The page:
Quick ratio – sometimes called the quick assets ratio or the acid-test-serves as an indicator of a company’s short-term liquidity, or its ability to meet its short-term obligations. In other words, it tests how much the company has in assets to pay off all of its liabilities.
It measures the availability of assets which can quickly be converted into cash to cover current liabilities. It basically measures a company’s ability to meet these liabilities without needing to sell inventory. In other words, to meet liabilities, cash or quick assets can be sold off quickly if needed.
Excluded from this calculation is Inventory and other less liquid current assets.
A quick ratio of 1.00 or more is considered ‘safe’.
Quick Ratio = (Cash & Money At Bank(s) + Accounts Receivable) / Total Current Liabilities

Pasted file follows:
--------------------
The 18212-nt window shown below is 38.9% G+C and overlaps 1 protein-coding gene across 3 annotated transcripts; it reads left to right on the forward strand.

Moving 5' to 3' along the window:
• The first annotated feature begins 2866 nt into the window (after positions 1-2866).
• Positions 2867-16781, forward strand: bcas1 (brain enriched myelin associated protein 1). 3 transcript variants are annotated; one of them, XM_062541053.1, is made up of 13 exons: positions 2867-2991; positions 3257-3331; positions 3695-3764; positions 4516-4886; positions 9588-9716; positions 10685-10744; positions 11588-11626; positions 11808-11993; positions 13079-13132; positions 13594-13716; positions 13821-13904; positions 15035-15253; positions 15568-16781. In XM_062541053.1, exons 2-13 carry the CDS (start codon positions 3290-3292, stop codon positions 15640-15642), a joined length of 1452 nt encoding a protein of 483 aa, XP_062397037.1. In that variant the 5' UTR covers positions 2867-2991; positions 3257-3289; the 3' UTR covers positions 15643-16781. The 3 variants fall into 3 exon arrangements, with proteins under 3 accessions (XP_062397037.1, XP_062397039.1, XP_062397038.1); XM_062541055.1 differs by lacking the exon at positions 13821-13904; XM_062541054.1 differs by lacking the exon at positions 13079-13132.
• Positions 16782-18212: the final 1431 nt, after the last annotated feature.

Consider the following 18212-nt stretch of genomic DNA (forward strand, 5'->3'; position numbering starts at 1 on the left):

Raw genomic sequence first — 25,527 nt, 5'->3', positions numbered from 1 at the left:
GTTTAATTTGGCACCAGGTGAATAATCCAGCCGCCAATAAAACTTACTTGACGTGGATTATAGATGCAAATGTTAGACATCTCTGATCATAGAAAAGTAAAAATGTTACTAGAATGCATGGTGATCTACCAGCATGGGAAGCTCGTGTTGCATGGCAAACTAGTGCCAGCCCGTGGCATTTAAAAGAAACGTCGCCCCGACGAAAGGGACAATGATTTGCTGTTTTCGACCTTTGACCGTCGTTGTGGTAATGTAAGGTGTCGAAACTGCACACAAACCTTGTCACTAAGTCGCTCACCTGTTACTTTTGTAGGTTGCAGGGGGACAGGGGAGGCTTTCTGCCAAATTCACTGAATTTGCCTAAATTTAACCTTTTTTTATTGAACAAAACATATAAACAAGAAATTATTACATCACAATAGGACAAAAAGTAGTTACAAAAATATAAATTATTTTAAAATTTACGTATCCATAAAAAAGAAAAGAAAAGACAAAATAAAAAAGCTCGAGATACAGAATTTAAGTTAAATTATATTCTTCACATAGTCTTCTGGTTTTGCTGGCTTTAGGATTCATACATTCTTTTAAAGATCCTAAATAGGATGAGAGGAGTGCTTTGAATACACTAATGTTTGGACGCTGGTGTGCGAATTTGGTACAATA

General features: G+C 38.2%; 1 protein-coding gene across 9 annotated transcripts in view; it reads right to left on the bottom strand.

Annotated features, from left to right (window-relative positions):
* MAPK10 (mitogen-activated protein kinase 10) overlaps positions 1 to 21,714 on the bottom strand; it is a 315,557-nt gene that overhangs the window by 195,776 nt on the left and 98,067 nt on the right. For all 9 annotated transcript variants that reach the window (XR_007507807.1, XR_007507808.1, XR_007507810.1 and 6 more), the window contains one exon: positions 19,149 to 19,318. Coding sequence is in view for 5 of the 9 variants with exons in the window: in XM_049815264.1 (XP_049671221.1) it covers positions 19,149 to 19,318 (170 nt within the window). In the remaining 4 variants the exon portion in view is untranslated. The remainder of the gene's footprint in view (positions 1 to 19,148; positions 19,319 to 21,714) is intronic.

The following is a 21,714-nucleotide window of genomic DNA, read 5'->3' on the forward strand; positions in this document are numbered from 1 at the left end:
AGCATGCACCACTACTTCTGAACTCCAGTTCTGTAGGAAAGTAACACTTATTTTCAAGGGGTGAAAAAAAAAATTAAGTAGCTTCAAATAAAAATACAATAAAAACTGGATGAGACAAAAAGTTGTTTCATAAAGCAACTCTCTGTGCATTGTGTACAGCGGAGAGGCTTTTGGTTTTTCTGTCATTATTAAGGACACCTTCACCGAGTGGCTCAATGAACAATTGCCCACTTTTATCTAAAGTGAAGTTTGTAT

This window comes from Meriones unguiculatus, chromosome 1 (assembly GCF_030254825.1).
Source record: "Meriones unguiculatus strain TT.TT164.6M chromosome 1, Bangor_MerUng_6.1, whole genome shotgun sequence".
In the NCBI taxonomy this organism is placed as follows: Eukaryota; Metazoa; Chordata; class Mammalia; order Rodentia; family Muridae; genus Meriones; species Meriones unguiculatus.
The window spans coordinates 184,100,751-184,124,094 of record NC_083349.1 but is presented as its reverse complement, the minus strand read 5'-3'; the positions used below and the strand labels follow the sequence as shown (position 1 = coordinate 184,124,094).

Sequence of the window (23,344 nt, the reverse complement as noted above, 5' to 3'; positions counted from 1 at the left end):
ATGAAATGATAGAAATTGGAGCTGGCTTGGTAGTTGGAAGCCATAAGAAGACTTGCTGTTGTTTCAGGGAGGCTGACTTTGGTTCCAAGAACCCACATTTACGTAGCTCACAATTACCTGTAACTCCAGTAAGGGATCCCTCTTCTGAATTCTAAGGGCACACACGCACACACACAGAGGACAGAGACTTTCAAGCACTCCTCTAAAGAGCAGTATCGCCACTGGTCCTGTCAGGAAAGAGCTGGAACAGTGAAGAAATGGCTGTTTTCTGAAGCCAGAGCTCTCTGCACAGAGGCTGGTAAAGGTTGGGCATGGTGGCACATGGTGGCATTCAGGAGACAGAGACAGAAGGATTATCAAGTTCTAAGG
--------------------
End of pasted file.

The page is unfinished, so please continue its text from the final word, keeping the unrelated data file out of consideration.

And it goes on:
You should consider your results within the context of a company’s specific industry and its group of competitors.
If the company’s Ratio was less than 1.00, then the firm would have to sell inventory to raise some cash to meet its obligations
A ratio greater than 1.00 puts the company in a better position than a result less than 1.00 with regard to maintaining liquidity and not having to depend on selling inventory to pay its liabilities.
It goes without saying you need to keep your ratio above the target. It’s not always that easy but maintaining a result near 1.00 if not above can be done by by managing debtors and keeping an eye on liabilities.
I encourage you to create a report or a dashboard that gives you all your figures whenever you need them. If you don’t have the time or resources to make that happen then sign up for Blue Bean today and you’ll see your metrics within a few minutes.
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